Governor Newsom signs executive order to prepare California for Artificial Intelligence


Governor Gavin Newsom signed an executive order to study the development, use, and risks of artificial intelligence (AI) technology throughout California and to develop a deliberate and responsible process for the evaluation and deployment of AI within the state government.

To capture the benefits of AI for the good of society, and to protect against its potential harms, Governor Newsom issued an executive order on September 6. In the order, he has specified the way forward for California’s measured approach and focus on shaping the future of ethical, transparent, and trustworthy AI, while remaining the world’s AI leader.

Speaking about California being the global hub for generative artificial intelligence (GenAI), Governor Newsom said, “This is a potentially transformative technology – comparable to the advent of the internet – and we’re only scratching the surface of understanding what GenAI is capable of. We recognize both the potential benefits and risks these tools enable. We’re neither frozen by the fears nor hypnotized by the upside. We’re taking a clear-eyed, humble approach to this world-changing technology. Asking questions. Seeking answers from experts. Focused on shaping the future of ethical, transparent, and trustworthy AI. Doing what California always does – leading the world in technological progress.”

“GenAI has the potential to catalyze innovation and the rapid development of a wide range of benefits for Californians and the state’s economy, such as advances in medicine, wildfire forecasting and prevention, and climate science, and to push the bounds of human creativity and capacity,” the executive order said.

California has been a global leader in education, innovation, research, development, talent, entrepreneurship, and new technologies for decades. As these technologies continue to grow and develop, California has established itself as the world leader in GenAI innovation with 35 of the world’s top 50 AI companies and a quarter of all AI patents, conference papers, and companies globally.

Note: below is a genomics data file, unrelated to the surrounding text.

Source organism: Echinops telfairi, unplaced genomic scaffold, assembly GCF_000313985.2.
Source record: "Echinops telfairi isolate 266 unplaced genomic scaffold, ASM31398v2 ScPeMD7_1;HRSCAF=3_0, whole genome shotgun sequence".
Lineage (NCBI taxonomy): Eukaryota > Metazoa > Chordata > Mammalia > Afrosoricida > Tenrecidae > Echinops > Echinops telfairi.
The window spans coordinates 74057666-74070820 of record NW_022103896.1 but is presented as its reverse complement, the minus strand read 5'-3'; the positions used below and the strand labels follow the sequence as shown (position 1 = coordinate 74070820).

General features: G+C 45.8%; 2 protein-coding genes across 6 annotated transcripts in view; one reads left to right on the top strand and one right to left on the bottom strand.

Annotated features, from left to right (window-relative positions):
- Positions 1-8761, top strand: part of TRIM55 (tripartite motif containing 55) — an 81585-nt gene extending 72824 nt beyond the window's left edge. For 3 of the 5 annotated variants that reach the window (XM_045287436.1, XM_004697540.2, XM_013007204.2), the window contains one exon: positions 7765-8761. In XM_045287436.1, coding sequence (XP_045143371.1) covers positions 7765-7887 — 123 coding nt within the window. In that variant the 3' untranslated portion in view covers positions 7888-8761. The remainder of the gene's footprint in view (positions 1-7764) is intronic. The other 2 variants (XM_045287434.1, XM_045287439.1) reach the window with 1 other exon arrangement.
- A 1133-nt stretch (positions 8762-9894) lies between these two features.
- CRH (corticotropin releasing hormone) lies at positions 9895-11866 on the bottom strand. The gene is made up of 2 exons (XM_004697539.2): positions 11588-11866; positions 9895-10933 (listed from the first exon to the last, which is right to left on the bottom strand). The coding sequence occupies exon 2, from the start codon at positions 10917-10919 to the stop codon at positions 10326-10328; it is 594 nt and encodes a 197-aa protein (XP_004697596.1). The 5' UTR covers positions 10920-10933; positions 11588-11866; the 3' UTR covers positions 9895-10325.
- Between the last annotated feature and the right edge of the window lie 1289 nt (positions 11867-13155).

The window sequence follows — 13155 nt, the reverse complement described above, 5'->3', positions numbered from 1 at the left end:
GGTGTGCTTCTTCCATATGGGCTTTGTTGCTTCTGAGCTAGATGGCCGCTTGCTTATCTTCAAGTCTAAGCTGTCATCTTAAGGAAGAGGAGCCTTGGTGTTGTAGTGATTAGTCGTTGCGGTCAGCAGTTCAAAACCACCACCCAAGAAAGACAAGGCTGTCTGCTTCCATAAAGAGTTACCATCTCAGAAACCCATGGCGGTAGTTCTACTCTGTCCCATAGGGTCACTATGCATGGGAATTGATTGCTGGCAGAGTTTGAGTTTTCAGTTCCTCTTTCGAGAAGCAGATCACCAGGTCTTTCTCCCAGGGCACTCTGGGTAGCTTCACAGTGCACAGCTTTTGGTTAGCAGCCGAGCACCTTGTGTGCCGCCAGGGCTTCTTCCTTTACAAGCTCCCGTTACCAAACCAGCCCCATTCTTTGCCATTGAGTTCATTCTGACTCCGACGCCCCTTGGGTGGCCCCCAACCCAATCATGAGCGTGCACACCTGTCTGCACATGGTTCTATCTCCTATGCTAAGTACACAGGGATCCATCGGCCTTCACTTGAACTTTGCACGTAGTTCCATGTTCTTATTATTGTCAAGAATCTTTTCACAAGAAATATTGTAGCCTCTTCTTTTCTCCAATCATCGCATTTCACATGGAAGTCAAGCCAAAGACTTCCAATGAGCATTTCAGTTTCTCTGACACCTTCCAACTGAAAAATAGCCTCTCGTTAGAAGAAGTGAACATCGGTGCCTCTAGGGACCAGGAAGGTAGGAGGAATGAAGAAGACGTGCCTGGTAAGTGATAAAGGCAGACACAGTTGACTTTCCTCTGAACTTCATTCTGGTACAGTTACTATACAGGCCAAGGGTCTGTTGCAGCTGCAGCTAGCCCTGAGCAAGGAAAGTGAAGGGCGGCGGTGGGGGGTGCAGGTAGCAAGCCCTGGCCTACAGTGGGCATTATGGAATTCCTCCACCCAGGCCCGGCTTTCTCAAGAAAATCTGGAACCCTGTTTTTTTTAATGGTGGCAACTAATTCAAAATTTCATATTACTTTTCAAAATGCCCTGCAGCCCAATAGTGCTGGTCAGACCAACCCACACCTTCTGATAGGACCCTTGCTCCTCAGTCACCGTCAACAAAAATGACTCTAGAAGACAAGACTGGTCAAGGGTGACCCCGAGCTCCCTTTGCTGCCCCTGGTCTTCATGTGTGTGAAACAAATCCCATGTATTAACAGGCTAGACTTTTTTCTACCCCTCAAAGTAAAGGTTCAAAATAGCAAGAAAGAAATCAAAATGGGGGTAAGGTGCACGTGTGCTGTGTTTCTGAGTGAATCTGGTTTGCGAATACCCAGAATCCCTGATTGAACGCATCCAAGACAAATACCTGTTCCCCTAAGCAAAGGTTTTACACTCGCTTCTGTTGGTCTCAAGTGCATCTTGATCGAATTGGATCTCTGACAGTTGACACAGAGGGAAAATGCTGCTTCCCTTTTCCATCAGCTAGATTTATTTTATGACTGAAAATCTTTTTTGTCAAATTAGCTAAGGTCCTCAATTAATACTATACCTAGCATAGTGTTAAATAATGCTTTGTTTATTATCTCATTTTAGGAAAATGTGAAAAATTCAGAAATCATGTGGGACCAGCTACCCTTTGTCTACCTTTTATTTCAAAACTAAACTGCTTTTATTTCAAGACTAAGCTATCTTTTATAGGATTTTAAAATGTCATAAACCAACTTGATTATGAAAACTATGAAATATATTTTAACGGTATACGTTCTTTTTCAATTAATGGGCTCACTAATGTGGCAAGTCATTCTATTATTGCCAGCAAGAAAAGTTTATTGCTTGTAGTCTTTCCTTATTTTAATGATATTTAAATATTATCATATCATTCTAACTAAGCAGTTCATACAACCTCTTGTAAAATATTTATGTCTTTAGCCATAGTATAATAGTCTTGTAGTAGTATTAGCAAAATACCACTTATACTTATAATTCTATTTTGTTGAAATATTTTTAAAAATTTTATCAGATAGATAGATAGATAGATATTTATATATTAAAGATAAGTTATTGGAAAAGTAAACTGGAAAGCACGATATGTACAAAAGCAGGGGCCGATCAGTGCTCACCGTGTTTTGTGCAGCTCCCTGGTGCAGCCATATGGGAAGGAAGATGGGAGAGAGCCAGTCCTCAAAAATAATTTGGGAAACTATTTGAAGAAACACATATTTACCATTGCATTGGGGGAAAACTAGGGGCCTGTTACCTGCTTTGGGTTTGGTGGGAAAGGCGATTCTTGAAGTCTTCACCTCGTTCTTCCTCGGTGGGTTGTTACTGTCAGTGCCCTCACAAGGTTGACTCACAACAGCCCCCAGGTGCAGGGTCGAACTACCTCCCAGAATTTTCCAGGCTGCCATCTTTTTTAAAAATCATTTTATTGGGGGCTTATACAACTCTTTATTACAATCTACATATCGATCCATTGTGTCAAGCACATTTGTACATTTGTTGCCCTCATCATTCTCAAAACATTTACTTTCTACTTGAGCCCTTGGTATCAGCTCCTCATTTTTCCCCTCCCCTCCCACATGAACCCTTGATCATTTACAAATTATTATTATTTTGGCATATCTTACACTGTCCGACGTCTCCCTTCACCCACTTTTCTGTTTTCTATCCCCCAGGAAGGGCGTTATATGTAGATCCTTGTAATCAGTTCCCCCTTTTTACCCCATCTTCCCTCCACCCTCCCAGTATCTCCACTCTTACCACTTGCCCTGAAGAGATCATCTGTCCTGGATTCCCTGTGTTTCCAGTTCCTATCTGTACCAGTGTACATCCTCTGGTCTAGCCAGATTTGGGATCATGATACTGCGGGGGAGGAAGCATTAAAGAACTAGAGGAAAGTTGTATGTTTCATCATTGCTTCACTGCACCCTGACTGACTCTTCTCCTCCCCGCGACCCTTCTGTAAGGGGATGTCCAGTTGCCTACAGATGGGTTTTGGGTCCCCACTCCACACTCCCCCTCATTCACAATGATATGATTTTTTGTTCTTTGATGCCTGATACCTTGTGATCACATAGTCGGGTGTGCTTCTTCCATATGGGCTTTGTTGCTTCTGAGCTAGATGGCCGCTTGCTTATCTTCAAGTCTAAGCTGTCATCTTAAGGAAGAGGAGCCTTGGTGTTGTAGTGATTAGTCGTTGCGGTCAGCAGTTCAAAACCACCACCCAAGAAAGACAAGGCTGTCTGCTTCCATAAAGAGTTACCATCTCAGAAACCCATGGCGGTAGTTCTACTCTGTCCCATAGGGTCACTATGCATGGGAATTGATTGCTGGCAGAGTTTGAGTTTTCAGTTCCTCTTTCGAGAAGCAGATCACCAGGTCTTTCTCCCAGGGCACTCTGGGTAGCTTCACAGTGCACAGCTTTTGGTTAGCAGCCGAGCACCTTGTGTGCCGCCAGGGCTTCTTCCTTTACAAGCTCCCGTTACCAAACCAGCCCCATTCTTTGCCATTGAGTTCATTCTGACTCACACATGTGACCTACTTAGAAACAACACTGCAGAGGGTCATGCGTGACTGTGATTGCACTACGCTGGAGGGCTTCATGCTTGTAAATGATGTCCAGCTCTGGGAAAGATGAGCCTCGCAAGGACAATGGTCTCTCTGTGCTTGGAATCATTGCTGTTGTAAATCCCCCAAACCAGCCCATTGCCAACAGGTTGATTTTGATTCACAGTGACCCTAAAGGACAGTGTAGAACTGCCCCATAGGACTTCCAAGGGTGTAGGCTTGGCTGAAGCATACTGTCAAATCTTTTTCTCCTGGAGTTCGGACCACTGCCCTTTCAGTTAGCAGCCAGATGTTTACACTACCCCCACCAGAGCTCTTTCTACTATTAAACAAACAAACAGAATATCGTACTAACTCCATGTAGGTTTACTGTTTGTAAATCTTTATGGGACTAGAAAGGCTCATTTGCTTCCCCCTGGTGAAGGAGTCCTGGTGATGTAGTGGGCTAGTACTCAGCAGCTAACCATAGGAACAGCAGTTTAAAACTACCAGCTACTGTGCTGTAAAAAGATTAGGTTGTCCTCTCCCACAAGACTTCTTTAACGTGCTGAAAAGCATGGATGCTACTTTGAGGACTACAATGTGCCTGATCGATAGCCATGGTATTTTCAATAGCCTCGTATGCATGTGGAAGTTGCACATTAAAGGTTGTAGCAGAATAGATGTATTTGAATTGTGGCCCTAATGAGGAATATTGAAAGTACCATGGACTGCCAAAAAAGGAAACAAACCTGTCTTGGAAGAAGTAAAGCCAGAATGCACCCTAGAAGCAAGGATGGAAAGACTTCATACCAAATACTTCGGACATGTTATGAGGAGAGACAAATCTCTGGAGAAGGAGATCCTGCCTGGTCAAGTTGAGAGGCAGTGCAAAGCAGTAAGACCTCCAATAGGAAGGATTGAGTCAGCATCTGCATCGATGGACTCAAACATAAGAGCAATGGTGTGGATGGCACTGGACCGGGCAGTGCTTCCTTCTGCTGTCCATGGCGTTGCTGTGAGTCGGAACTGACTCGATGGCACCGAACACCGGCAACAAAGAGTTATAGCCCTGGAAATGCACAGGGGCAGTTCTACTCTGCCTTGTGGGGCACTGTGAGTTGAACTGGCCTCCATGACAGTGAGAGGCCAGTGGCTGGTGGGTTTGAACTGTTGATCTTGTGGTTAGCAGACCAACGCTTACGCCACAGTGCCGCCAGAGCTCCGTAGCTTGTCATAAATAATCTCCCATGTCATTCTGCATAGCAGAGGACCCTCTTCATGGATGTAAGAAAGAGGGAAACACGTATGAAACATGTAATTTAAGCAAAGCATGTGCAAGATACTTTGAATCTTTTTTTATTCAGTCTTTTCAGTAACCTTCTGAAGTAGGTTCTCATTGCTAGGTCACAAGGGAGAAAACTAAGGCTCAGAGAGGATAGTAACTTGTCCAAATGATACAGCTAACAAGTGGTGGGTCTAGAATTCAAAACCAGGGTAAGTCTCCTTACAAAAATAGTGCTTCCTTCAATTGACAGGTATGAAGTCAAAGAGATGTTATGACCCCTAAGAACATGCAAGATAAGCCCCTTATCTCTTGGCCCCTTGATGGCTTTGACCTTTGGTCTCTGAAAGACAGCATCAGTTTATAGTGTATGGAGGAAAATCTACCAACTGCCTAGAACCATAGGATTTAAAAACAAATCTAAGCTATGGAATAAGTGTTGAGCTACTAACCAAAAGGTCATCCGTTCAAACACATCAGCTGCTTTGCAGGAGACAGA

California is also home to world-leading GenAI research institutions – the University of California, Berkeley’s College of Computing, Data Science, and Society, and Stanford University’s Institute for Human-Centered Artificial Intelligence – providing a unique opportunity for academic research and government collaboration.

To deploy GenAI ethically and responsibly throughout state government, protect and prepare for potential harms, and remain the world’s AI leader, the Governor’s executive order includes a number of provisions.

Provisions in the executive order:

Risk-Analysis Report: Direct state agencies and departments to perform a joint risk analysis of potential threats to and vulnerabilities of California’s critical energy infrastructure by the use of GenAI.

Procurement Blueprint: To support a safe, ethical, and responsible innovation ecosystem inside state government, agencies will issue general guidelines for public sector procurement, uses, and required training for the application of GenAI – building on the White House’s Blueprint for an AI Bill of Rights and the National Institute for Science and Technology’s AI Risk Management Framework. State agencies and departments will consider procurement and enterprise use opportunities where GenAI can improve the efficiency, effectiveness, accessibility, and equity of government operations.

Beneficial Uses of GenAI Report: Direct state agencies and departments to develop a report examining the most significant and beneficial uses of GenAI in the state. The report will also explain the potential harms and risks for communities, government, and state government workers.

Deployment and Analysis Framework: Develop guidelines for agencies and departments to analyze the impact that adopting GenAI tools may have on vulnerable communities. The state will establish the infrastructure needed to conduct pilots of GenAI projects, including California Department of Technology-approved environments or “sandboxes” to test such projects.

State Employee Training: To support California’s state government workforce and prepare for the next generation of skills needed to thrive in the GenAI economy, agencies will provide training for state government workers to use state-approved GenAI to achieve equitable outcomes, and will establish criteria to evaluate the impact of GenAI to the state government workforce.

GenAI Partnership and Symposium: Establish a formal partnership with the University of California, Berkeley, and Stanford University to consider and evaluate the impacts of GenAI on California and what efforts the state should undertake to advance its leadership in this industry. The state and the institutions will develop and host a joint summit in 2024 to engage in meaningful discussions about the impacts of GenAI on California and its workforce.

Legislative Engagement: Engage with Legislative partners and key stakeholders in a formal process to develop policy recommendations for the responsible use of AI, including any guidelines, criteria, reports, and/or training.

Evaluate Impacts of AI on an Ongoing Basis: Periodically evaluate for potential impact of GenAI on regulatory issues under the respective agency, department, or board’s authority and recommend necessary updates as a result of this evolving technology.


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